12 Things To Do With Your Dress After the Wedding

The other day, I was helping a Maid of Honor order her dress at the bridal boutique I work at. She had asked me about our preservation kit promotion. The boutique gives the option to send out your dress to be dry cleaned, restored and preserved on a mini mannequin in an airtight box that is sealed and guaranteed no yellowing for over 30 years; all for under $200. But, that got me thinking...

After giving my normal spiel about the kit, she complimented on how that was such a great idea and also told me how her friend, the Bride, is donating her dress. I had never heard of donating your dress (other than giving it to thrift stores) until then, and it really sparked my interest to do some research. I was so surprised when I found out how many organizations there are that support dress donations. Here are my favorites:

Brides Across America: There are a few ways to donate to BAA. If you’re a business owner, you can host a gown giveaway event. You can also make a payable donation or donate your dress. These donations help brides of first responders or military. They also have a few requirements of dress donations but also have tax right off perks.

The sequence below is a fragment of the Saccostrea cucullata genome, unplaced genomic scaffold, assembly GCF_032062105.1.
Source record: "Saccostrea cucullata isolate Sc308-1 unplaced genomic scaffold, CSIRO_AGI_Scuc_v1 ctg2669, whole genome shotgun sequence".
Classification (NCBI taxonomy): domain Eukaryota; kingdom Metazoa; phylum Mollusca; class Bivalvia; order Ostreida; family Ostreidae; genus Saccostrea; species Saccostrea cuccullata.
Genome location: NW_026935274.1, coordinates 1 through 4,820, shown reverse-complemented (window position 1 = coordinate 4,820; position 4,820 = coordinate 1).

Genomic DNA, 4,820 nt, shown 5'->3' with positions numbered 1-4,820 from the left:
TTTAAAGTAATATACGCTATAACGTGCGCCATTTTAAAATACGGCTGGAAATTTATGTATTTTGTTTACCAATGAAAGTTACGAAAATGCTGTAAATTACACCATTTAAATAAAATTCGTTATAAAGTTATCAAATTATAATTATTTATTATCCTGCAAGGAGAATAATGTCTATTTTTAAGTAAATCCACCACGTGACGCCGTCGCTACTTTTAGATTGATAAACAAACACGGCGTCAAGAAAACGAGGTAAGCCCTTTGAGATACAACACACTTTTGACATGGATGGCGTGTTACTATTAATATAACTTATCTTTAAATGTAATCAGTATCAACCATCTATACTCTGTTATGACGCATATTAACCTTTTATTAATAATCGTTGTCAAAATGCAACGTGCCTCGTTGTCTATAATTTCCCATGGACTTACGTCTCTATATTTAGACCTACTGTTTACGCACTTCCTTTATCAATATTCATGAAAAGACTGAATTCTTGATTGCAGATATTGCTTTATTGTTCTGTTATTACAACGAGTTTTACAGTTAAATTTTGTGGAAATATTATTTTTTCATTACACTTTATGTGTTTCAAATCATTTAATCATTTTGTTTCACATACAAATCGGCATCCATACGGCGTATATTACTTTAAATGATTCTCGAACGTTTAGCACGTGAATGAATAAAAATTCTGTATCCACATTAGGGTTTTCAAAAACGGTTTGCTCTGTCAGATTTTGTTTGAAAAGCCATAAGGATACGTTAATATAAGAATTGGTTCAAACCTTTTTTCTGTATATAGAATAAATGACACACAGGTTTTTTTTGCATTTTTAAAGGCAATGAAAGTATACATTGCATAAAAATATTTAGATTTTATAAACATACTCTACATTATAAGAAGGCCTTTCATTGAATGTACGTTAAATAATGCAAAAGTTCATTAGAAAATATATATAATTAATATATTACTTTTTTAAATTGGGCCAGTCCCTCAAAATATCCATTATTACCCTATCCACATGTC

http://bridesacrossamerica.com/give-a-dress

Angel Gown Organization: This organization collects wedding dresses and creates custom infant dresses for families who have lost a baby. The dresses are used for final photos and burials. You can donate your dress to NICU Helping Hands. https://www.nicuhelpinghands.org/programs/angel-gown-program/

Brides Against Breast Cancer: Based in Georgia but accepting gowns from all over the US, brides

can donate their dress for other brides fighting or overcoming breast cancer can get a great deal on a stunning dress. This organization does have a few criteria for donations but also offers tax write-offs.

https://www.bridesagainstbreastcancer.org/donate-your-wedding-dress/

Sophie’s Place: Newborns In Need is the company that runs this organization. Sophie’s Place is named after an infant who passed early. Volunteers accept donations of wedding dresses to create bereavement outfits for families facing infant loss. https://newbornsinneed.org/our-work/sophies-place/

Baby Gowns for Eternity: Volunteers for Baby Gowns for Eternity have a mission to create gender specific burial gowns for free to parents who are suffering from infant loss. Not only does this group accept wedding gowns, but they also accept formal attire, special occasion dresses and also menswear. Although they’re located in Texas, they accept donations and serve across the nation. http://www.babygownsforeternity.net/drop-off-locations/

The Bride’s Project: Accepting donations nationwide, this organization supports families touched by cancer. They are eco-friendly and donations can be made through the Cancer Support Community of Greater Ann Arbor.

http://www.thebridesproject.org/

Brides for a Cause: This nonprofit organization is a brick and mortar bridal store than raises fund for charity by collecting, recycling and reselling dresses. They donate to women focused local and nationwide charities. You can donate your dress or any accessories in good condition. http://bridesforacause.com/donate-your-wedding-dress/